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The Robber Bride

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Overview

From the extraordinary imagination of Margaret Atwood, author of the bestselling The Handmaid's Tale and Cat's Eye, comes her most intricate and subversive novel yet.

Roz, Charis, and Tony - war babies all - share a wound, and her name is Zenia. Zenia is beautiful and smart and hungry, by turns manipulative and vulnerable, needy and ruthless, the turbulent center of her own never-ending saga. Zenia entered their lives when they were in college, in the sixties; and over the three...

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The Robber Bride

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Overview

From the extraordinary imagination of Margaret Atwood, author of the bestselling The Handmaid's Tale and Cat's Eye, comes her most intricate and subversive novel yet.

Roz, Charis, and Tony - war babies all - share a wound, and her name is Zenia. Zenia is beautiful and smart and hungry, by turns manipulative and vulnerable, needy and ruthless, the turbulent center of her own never-ending saga. Zenia entered their lives when they were in college, in the sixties; and over the three decades since, she damaged each of them badly, ensnaring their sympathy, betraying their trust, and treating their men as loot. Then Zenia died, or at any rate the three women - with much relief - attended her funeral. But as The Robber Bride begins, she's suddenly alive again, sauntering into the restaurant where they are innocently eating lunch.

In this consistently entertaining and profound new novel, Margaret Atwood reports from the farthest reaches of the war between the sexes, provocatively suggesting that if women are to be equal they must realize that they share with men both the capacity for villainy and the responsibility for moral choice. The group of women and men at the center of this funny and wholly involving story all fall prey to a chillingly recognizable menace, which is given power by their own fantasies and illusions. The Robber Bride is a novel to delight in - for its consummately crafted prose, for its rich and devious humor, and, ultimately, for its compassion.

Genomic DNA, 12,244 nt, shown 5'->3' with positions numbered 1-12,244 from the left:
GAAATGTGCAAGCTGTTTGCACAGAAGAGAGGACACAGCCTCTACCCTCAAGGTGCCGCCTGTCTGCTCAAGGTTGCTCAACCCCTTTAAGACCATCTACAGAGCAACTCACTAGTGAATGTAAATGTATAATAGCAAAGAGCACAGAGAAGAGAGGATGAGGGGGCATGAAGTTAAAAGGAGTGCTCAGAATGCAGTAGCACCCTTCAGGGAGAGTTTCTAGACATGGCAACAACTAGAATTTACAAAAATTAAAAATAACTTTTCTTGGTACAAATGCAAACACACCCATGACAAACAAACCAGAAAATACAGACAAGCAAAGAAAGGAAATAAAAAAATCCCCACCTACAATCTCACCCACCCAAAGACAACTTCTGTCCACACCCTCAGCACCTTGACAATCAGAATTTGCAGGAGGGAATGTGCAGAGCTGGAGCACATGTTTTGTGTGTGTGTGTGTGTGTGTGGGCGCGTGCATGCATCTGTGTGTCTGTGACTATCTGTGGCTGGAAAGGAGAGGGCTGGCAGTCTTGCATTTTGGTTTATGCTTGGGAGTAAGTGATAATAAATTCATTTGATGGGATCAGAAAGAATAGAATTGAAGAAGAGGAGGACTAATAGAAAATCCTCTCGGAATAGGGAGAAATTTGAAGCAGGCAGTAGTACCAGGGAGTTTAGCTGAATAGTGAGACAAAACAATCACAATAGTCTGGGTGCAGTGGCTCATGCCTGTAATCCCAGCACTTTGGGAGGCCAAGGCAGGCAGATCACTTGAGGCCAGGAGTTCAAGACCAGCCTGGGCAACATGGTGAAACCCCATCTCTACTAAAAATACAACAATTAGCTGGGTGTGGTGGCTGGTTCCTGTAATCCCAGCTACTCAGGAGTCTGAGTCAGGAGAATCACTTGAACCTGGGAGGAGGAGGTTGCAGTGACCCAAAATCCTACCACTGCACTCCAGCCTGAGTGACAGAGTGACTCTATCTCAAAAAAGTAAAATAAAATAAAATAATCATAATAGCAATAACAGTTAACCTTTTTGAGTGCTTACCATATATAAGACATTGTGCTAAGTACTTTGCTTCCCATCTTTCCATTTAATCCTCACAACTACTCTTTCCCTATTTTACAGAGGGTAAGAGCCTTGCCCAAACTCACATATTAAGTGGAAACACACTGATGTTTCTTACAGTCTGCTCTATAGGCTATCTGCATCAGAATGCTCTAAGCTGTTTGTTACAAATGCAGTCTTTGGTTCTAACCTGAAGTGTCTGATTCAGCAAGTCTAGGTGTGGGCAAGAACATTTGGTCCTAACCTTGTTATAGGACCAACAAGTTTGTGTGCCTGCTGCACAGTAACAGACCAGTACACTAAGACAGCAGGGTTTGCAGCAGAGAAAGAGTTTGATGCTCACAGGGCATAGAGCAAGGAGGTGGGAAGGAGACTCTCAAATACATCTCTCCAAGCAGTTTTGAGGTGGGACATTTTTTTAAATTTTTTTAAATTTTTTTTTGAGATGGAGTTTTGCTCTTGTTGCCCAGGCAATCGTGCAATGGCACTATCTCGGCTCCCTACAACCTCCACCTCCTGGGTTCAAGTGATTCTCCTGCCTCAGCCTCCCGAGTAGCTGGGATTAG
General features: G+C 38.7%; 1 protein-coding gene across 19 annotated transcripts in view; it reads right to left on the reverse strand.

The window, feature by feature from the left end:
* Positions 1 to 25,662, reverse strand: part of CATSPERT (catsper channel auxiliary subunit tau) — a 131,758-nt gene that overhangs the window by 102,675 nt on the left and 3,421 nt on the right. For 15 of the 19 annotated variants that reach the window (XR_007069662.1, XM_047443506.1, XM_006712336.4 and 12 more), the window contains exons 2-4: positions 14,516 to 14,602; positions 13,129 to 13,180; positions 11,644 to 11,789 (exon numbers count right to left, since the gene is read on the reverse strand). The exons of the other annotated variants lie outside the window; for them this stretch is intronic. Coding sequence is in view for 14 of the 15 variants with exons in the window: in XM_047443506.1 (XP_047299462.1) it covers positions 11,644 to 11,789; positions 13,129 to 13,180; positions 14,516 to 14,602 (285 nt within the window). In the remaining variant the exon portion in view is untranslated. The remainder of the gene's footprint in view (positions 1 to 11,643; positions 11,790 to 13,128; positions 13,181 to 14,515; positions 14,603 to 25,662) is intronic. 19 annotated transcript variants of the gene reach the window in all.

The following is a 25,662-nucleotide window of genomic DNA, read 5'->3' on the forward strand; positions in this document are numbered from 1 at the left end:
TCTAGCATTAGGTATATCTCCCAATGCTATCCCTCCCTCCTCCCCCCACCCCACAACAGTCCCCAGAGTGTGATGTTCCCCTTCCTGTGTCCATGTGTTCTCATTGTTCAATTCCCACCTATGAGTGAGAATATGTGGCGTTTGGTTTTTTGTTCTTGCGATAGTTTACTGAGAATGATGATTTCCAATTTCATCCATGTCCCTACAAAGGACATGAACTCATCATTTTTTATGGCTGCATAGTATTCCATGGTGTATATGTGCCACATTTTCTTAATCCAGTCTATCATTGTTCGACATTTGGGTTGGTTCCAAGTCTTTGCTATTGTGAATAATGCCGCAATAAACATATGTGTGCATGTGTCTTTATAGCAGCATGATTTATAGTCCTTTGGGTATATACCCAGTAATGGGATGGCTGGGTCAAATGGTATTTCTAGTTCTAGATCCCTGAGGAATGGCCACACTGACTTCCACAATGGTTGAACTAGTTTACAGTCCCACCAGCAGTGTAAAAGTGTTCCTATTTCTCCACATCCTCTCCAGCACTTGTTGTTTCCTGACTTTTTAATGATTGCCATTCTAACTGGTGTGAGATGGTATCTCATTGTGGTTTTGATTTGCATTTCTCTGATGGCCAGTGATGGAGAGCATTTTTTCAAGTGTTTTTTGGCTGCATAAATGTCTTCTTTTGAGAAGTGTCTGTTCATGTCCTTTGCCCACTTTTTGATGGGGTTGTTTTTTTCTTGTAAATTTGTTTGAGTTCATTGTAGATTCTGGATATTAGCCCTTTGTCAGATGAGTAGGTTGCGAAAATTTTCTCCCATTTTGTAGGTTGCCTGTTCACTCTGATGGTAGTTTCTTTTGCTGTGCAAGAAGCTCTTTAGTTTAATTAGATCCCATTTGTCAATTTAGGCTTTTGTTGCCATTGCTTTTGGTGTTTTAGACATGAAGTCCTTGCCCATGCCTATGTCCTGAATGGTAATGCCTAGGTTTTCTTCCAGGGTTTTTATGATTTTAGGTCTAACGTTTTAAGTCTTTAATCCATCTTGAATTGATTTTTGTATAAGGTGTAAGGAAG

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Editorial Reviews

Library Journal
Set in Canada in the early 1970s, The Robber Bride continues Atwood's satiric exploration into sex and empowerment. Three women and the femme fatale who unites them are set against a backdrop of draft dodgers and the resurgence of feminism. Atwood is an astute observer of contemporary misinformation, and references to tarot, auras, astrology, and more abound. Despite some wonderful passages, however, the narrative thrust consists of self-contained vignettes that do not easily lend themselves to audio. The histories of these women are intense and distinctive, but the superficial present in which they do little more than move from restaurant to restaurant blurs them to the point of being interchangeable. When she stays with one character long enough (e.g., her treatment of Charis's incest-filled childhood at the start of the third tape), the poignancy increases. It's slow going, but a lively reading by Blythe Danner and musical interludes that accentuate the New Age mood should help keep maintain listeners' attention.
Michiko Katukani
. . .In a shorter, more focused book, [a] cartoonlike approach to writing might have resulted in a kind of darkly colored fairy tale. . . .Her characters [here] remain exiles from both the earthbound realm of realism and the airier altitudes of allegory, and as a result, their story does not illuminate or entertain; it grates.
The New York Times
From the Publisher
“Atwood has never written better than in this novel of glittering breadth and dark, eerie depths.”
The Sunday Times (U.K.)

“A remarkable achievement, constantly entertaining and intriguing.”
The Ottawa Citizen

“Deserves every superlative we can muster from hilarious to wise.…A genuine tour de force, witty and original, suspenseful and sagacious.”
Booklist

“Funny, thoughtful, moving…Atwood’s plotting is masterful, and her humor is razor-edged, sexy, and raucous.”
Washington Post

“Nobody maps female psychic territory the way Margaret Atwood does.…What a treasure she is.”
Newsweek

“A hugely enjoyable novel.”
Globe and Mail

“Imaginative and suspenseful…a virtuoso performance.”
Publishers Weekly

“Wickedly funny…witty…well-observed.”
Observer (U.K.)

“Brilliant and entertaining.”
Boston Sunday Globe

“Grabs the funny bone, the brain, and sometimes the throat.”
–Kingston Whig-Standard

“Brilliant and entertaining.”
Ottawa Sun

“Startling, provocative and rewarding.”
Canadian Forum